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Frank Walker
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JUNK FOOD ADS AND THE LAW

4/01/2012


Kids and junk food. They love it. The Christmas holiday period is notorious for unhealthy eating – ice cream to combat the heat, the post-BBQ pavlova, pudding, chocolate Santas in abundance. Add to that a tendency to increase the time spent in front of the telly or internet over the holidays and it can be a problem.

Our kids are bombarded with junk food ads at every turn – Maccas, KFC, coke, sugar-laden cereals, chocolate bars – you name it. And kids are easily influenced. Obesity in children is a growing problem in Australia, often leading to problems later in life, like diabetes and heart disease.

So what does the law say about junk food ads?

Industry self-regulation was introduced in 2009 by the Australian Food and Grocery Council. Companies that have signed the voluntary ‘Responsible Children’s Marketing Initiative’ (RCMI), such as Coca-cola, Kelloggs and Nestle, have agreed to not place unhealthy food or drink ads during peak times when kids watch TV (specifically the under-12’s group), or feature unhealthy products in interactive games for kids that age. They’ve also agreed to make the content of their ads less kid-focused. For example, ads shouldn’t use popular kids’ personalities or cartoons.

But many would argue that self-regulation has changed little. For a start, it’s voluntary. And there are plenty of programs that kids watch that aren’t covered by the RCMI, such as Home and Away and The Simpsons, meaning there’s still exposure to junk food ads.

The food industry claims the initiative is working, and that for the government to step in and regulate would be akin to censorship.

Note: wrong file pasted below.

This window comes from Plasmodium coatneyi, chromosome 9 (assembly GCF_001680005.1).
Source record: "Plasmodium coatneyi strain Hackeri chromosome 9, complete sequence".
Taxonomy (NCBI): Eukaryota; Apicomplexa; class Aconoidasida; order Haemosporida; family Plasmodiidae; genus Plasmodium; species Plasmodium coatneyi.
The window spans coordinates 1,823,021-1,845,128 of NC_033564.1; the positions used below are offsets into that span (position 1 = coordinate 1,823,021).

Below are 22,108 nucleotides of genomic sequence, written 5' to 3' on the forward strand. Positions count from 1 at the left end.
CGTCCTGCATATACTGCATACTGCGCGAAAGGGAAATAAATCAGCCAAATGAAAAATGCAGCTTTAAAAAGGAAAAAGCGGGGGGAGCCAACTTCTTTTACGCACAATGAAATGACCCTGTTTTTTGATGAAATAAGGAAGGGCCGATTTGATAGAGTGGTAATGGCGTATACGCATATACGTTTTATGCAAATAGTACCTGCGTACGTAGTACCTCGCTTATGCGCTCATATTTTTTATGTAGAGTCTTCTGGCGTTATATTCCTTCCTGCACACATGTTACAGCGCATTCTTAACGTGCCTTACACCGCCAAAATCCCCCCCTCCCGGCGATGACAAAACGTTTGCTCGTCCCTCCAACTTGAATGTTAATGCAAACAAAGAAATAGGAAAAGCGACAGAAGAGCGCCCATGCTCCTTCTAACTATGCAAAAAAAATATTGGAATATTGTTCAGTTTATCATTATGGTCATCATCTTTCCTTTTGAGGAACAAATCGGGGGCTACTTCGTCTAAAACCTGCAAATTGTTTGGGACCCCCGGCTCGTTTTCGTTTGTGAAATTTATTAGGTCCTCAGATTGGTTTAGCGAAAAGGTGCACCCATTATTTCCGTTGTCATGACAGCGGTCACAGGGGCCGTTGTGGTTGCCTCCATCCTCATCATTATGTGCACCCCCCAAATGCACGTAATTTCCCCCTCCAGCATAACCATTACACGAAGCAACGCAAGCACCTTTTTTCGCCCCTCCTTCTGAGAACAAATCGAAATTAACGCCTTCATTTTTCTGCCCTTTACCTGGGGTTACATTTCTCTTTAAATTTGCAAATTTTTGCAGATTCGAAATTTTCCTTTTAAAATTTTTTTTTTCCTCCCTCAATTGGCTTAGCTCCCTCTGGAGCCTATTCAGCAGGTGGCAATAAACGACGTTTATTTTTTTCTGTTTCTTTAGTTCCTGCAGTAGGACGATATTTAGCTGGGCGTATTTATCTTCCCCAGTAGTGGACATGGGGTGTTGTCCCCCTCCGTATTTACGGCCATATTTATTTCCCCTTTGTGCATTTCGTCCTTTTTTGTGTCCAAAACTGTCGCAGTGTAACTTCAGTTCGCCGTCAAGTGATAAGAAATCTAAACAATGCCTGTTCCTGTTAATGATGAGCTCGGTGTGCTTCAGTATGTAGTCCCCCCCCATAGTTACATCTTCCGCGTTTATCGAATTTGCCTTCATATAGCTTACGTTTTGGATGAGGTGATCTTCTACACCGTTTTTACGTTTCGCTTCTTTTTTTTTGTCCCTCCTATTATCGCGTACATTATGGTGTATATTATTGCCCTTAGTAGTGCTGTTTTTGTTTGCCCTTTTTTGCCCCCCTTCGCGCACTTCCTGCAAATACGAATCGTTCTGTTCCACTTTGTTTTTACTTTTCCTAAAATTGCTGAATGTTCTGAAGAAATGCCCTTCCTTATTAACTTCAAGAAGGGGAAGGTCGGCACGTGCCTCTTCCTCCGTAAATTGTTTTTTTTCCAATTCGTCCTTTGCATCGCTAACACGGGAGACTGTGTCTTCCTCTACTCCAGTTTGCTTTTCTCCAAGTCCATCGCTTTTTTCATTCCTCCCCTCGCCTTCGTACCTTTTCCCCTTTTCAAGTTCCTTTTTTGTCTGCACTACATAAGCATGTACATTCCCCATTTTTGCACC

In November the Greens introduced the Protecting Children from Junk Food Advertising (Broadcasting and Telecommunications Amendment) Bill 2011.

If passed, the Bill would basically ban all junk food ads on commercial TV between 6-9am and 4-9pm weekdays, and for longer periods on weekends and during holidays (also between 9am-12pm). Junk food ads on pay-TV channels aimed at kids would be prohibited, as would promoting unhealthy food on websites aimed at kids.

They introduced a similar Bill in 2010 which attempted to ban all unhealthy food ads on commercial TV between 6am and 9.30pm. It was blocked by both the Government and the Opposition, so it will be interesting to see how they respond to this latest version. The Greens have some big health authorities onside, including Diabetes Australia, the Cancer Council and the National Heart Foundation.

Let’s face it – ads or no ads our kids are going to demand junk food. Arguably, parents have a responsibility not to cave in to these demands. But surely being constantly reminded of the unhealthy food available doesn’t help. If I mention the word chocolate, you suddenly want some right? (Or perhaps that’s just me.)


 

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